O, that this too too solid flesh would melt
Thaw and resolve itself into a dew!
Or that the Everlasting had not fix'd
His canon 'gainst self-slaughter! O God! God!
How weary, stale, flat and unprofitable,
Seem to me all the uses of this world!
Fie on't! ah fie! 'tis an unweeded garden,
That grows to seed; things rank and gross in nature
Possess it merely. That it should come thus!
But two months dead: nay, not so much, not two:
So excellent a king; that was, to this,
Hyperion to a satyr; so loving to my mother
That he might not beteem the winds of heaven
Visit her face too roughly. Heaven and earth!
Must I remember? why, she would hang on him,
As if increase of appetite had grown
By what it fed on: and yet, within a month -
Let me not think on't - Frailty, thy name is woman! -
A little month, or ere those shoes were old
With which she follow'd my poor father's body,
Like Niobe, all tears why she, even she -
O, God! a beast, that wants discourse of reason,
Would have mourn'd longer - married with my uncle,
My father's brother, but no more like my father
Than I to Hercules: within a month:
Ere yet the salt of most unrighteous tears
Had left the flushing in her galled eyes,
She married. O, most wicked speed, to post
With such dexterity to incestuous sheets!
It is not nor it cannot come to good:
But break, my heart; for I must hold my tongue.


A soliloquy is a dramatic device whereby a playwright has a character speak to themselves alone on stage. The word itself comes from Latin (solus, alone, and loquor, I speak...). Shakespeare's plays are filled with countless examples of the form, in comedy, history, and tragedy, and indeed the device has been popular from as far back as the writings of Montaigne (believed to have inspired Shakespeare) all the way as far as contemporary versions of it, such as Netflix' House of Cards. 

There is much discussion of suicide in this play. This first of Hamlet's soliloquies starts with his wish to end his life, and the theme will of course be picked up in the more famous 'to be or not to be' soliloquy later in the play. Later in the play it is debated whether or not Ophelia can have a full Christian burial because her death might have been a suicide too - and so the issue haunts the entire play.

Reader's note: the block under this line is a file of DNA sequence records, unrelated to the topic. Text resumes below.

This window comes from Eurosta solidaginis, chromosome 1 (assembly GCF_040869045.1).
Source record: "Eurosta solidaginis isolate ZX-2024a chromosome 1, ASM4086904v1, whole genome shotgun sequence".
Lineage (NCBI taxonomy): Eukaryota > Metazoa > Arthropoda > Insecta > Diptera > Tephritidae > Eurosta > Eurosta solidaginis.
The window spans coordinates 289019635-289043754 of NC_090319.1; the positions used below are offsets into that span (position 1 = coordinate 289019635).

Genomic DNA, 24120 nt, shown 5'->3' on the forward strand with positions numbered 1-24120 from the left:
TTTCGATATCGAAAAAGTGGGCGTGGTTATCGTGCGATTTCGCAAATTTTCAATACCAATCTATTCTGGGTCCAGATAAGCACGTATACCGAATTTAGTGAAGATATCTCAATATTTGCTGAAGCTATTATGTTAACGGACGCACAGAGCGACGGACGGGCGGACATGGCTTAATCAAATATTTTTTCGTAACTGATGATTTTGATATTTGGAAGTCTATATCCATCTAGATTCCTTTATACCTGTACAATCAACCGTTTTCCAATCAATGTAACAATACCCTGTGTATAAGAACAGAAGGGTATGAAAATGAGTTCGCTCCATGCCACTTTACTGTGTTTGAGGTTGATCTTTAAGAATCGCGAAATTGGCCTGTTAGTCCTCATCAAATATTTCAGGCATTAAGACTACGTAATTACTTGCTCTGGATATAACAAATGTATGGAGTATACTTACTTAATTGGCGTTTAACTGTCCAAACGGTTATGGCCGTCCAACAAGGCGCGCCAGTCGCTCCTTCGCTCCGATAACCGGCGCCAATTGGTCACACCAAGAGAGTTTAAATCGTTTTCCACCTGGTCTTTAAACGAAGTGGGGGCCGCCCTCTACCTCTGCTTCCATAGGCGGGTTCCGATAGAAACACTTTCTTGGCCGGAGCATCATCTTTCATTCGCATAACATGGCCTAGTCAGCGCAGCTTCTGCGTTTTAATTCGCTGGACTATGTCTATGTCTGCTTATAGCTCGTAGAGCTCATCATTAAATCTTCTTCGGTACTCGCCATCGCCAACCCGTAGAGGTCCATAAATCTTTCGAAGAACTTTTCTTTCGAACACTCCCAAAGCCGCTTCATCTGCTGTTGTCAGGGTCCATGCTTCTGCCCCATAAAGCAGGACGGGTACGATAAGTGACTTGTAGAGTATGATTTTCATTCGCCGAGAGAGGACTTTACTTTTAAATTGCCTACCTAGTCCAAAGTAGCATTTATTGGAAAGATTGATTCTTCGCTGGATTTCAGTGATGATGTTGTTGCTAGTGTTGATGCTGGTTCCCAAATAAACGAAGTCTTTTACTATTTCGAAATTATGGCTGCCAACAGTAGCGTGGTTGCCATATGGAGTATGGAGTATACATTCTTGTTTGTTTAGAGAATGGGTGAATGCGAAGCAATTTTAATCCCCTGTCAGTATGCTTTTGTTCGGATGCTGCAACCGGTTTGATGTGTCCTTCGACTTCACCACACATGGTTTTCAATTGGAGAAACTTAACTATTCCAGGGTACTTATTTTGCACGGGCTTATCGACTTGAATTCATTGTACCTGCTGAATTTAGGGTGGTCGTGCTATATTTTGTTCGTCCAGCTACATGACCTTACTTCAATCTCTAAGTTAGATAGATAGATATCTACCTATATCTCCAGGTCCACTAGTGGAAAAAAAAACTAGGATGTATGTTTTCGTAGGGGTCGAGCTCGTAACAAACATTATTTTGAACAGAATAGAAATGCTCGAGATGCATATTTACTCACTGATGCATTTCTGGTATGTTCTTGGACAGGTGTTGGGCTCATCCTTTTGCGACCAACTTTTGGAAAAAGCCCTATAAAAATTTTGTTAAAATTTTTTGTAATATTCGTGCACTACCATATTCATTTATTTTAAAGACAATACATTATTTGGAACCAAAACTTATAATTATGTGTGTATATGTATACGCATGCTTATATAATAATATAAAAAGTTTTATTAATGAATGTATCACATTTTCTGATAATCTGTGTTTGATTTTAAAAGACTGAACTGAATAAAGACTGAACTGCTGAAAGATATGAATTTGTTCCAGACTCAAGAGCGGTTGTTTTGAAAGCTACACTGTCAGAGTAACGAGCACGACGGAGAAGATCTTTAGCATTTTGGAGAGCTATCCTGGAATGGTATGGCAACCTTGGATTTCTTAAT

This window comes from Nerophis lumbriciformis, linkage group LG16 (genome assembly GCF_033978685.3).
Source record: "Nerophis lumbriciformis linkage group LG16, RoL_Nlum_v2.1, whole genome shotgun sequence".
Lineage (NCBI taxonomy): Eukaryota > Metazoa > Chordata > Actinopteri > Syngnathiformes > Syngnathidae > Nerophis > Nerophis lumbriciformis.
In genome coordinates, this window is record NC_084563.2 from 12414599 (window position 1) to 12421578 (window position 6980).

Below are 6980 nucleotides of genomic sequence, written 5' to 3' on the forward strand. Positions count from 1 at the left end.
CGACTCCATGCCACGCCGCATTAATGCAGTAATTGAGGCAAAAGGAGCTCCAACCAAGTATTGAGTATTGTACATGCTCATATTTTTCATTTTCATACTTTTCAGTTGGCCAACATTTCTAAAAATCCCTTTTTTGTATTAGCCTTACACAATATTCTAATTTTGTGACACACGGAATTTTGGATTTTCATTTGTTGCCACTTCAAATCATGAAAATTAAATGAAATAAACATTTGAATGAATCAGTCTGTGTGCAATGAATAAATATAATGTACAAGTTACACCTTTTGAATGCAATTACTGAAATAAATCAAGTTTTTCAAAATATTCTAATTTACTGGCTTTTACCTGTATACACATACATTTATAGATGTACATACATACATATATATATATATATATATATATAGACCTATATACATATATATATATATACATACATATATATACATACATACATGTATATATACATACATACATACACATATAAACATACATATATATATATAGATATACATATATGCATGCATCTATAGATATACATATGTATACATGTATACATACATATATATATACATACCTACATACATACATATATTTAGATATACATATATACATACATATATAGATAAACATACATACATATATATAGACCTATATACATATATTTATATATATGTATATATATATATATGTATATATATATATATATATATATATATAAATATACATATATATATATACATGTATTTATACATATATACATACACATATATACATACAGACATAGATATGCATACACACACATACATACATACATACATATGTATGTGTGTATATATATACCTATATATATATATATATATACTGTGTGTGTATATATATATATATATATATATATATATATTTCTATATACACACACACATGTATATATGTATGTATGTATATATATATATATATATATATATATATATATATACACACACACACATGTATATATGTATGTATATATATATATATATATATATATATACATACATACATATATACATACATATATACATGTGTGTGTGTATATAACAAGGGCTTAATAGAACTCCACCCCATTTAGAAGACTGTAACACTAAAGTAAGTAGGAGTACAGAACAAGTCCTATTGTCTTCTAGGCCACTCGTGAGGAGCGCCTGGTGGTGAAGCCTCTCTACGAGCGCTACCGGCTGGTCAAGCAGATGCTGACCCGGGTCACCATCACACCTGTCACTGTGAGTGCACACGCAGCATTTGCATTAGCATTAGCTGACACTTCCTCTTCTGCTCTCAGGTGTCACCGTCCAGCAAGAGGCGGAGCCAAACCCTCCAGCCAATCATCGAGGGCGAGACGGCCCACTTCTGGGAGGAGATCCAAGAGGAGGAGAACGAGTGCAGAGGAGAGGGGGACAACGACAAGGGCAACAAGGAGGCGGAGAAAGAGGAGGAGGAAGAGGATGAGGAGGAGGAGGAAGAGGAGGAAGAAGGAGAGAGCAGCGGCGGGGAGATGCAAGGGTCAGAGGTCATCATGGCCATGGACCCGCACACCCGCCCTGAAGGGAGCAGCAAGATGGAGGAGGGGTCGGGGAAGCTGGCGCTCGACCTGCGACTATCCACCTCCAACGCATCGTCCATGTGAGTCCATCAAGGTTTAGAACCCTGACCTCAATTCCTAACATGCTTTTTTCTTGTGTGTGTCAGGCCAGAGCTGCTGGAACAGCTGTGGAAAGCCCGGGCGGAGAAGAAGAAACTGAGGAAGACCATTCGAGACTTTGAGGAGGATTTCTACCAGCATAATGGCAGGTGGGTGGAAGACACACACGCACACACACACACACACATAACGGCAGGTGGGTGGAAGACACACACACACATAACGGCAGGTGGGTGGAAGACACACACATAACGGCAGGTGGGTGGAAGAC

Niobe was the mother of fourteen children, but when she bragged about this to Leto, mother of Apollo and Artemis, mocking her for having had only two children, the latter woman was insulted. In revenge for this hubris, Leto's divine children slaughtered all of Niobe's children, and her grief for them made her synonymous with weeping. 

Hyperion was one of the Titans, eventually overthrown by the Olympian gods. He was the father of the Sun, the Moon and the Dawn (Helios, Selene and Eos, respectively.)

Seneca's Hercules
Seneca's version of Hercules is a complicated, literary play that was very likely written to be read (or read aloud) rather than performed in full. It expands on Euripides' version of the story of Hercules and his madness, imposed on him as punishment by his father's wife Hera. The play (fully titled Hercules Furens) contains passages of extraordinary beauty and a variety of very quotable maxims, but as with most of Seneca's dramatic output doesn't hold its weight on stage. 

The great hero Hercules was famous for completing the twelve labours, but in drama it is the darker sides of his story that have been immortalised. Both Euripides and Seneca wrote version of the story of how he was driven mad by the Furies, and in his madness, murdered his own wife and children. As a character particularly associated with dramatic madness, it is perhaps no accident that Hamlet mentions him even here, even this early in the play. Hamlet himself will manipulate people's assumption that he's mad as the play goes on.